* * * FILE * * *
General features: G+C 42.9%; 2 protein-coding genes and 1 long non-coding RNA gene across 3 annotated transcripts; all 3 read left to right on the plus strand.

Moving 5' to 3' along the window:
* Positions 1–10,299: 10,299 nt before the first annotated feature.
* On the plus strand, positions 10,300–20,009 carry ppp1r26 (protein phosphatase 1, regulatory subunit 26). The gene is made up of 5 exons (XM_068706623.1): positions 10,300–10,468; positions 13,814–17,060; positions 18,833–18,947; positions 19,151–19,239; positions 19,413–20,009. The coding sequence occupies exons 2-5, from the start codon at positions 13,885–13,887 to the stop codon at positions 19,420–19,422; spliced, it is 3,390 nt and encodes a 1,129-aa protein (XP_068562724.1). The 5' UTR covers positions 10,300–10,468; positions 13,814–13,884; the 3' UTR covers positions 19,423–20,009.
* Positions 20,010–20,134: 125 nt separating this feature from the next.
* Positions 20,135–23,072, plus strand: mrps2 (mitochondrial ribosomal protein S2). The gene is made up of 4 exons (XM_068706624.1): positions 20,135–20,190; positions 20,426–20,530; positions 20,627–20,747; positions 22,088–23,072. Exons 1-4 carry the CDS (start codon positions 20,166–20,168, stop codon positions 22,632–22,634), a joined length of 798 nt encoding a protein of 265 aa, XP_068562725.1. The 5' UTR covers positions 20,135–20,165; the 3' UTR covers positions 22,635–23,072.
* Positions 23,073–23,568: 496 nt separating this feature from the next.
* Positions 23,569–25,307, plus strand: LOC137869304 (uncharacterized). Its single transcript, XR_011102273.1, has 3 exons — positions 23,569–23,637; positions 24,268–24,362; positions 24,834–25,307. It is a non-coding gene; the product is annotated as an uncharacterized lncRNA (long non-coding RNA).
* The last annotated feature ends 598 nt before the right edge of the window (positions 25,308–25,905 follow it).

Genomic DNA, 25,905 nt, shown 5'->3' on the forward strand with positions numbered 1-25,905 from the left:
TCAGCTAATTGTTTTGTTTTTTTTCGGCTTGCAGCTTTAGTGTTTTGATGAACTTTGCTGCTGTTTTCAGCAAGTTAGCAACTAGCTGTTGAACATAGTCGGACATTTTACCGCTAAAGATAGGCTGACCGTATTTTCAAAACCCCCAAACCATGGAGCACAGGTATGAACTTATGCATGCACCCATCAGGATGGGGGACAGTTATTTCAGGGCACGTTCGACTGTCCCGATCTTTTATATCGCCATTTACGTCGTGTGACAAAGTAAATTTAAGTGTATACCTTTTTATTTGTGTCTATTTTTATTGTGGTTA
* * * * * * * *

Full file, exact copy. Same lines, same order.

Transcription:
General features: G+C 42.9%; 2 protein-coding genes and 1 long non-coding RNA gene across 3 annotated transcripts; all 3 read left to right on the plus strand.

Moving 5' to 3' along the window:
* Positions 1–10,299: 10,299 nt before the first annotated feature.
* On the plus strand, positions 10,300–20,009 carry ppp1r26 (protein phosphatase 1, regulatory subunit 26). The gene is made up of 5 exons (XM_068706623.1): positions 10,300–10,468; positions 13,814–17,060; positions 18,833–18,947; positions 19,151–19,239; positions 19,413–20,009. The coding sequence occupies exons 2-5, from the start codon at positions 13,885–13,887 to the stop codon at positions 19,420–19,422; spliced, it is 3,390 nt and encodes a 1,129-aa protein (XP_068562724.1). The 5' UTR covers positions 10,300–10,468; positions 13,814–13,884; the 3' UTR covers positions 19,423–20,009.
* Positions 20,010–20,134: 125 nt separating this feature from the next.
* Positions 20,135–23,072, plus strand: mrps2 (mitochondrial ribosomal protein S2). The gene is made up of 4 exons (XM_068706624.1): positions 20,135–20,190; positions 20,426–20,530; positions 20,627–20,747; positions 22,088–23,072. Exons 1-4 carry the CDS (start codon positions 20,166–20,168, stop codon positions 22,632–22,634), a joined length of 798 nt encoding a protein of 265 aa, XP_068562725.1. The 5' UTR covers positions 20,135–20,165; the 3' UTR covers positions 22,635–23,072.
* Positions 23,073–23,568: 496 nt separating this feature from the next.
* Positions 23,569–25,307, plus strand: LOC137869304 (uncharacterized). Its single transcript, XR_011102273.1, has 3 exons — positions 23,569–23,637; positions 24,268–24,362; positions 24,834–25,307. It is a non-coding gene; the product is annotated as an uncharacterized lncRNA (long non-coding RNA).
* The last annotated feature ends 598 nt before the right edge of the window (positions 25,308–25,905 follow it).

Genomic DNA, 25,905 nt, shown 5'->3' on the forward strand with positions numbered 1-25,905 from the left:
TCAGCTAATTGTTTTGTTTTTTTTCGGCTTGCAGCTTTAGTGTTTTGATGAACTTTGCTGCTGTTTTCAGCAAGTTAGCAACTAGCTGTTGAACATAGTCGGACATTTTACCGCTAAAGATAGGCTGACCGTATTTTCAAAACCCCCAAACCATGGAGCACAGGTATGAACTTATGCATGCACCCATCAGGATGGGGGACAGTTATTTCAGGGCACGTTCGACTGTCCCGATCTTTTATATCGCCATTTACGTCGTGTGACAAAGTAAATTTAAGTGTATACCTTTTTATTTGTGTCTATTTTTATTGTGGTTA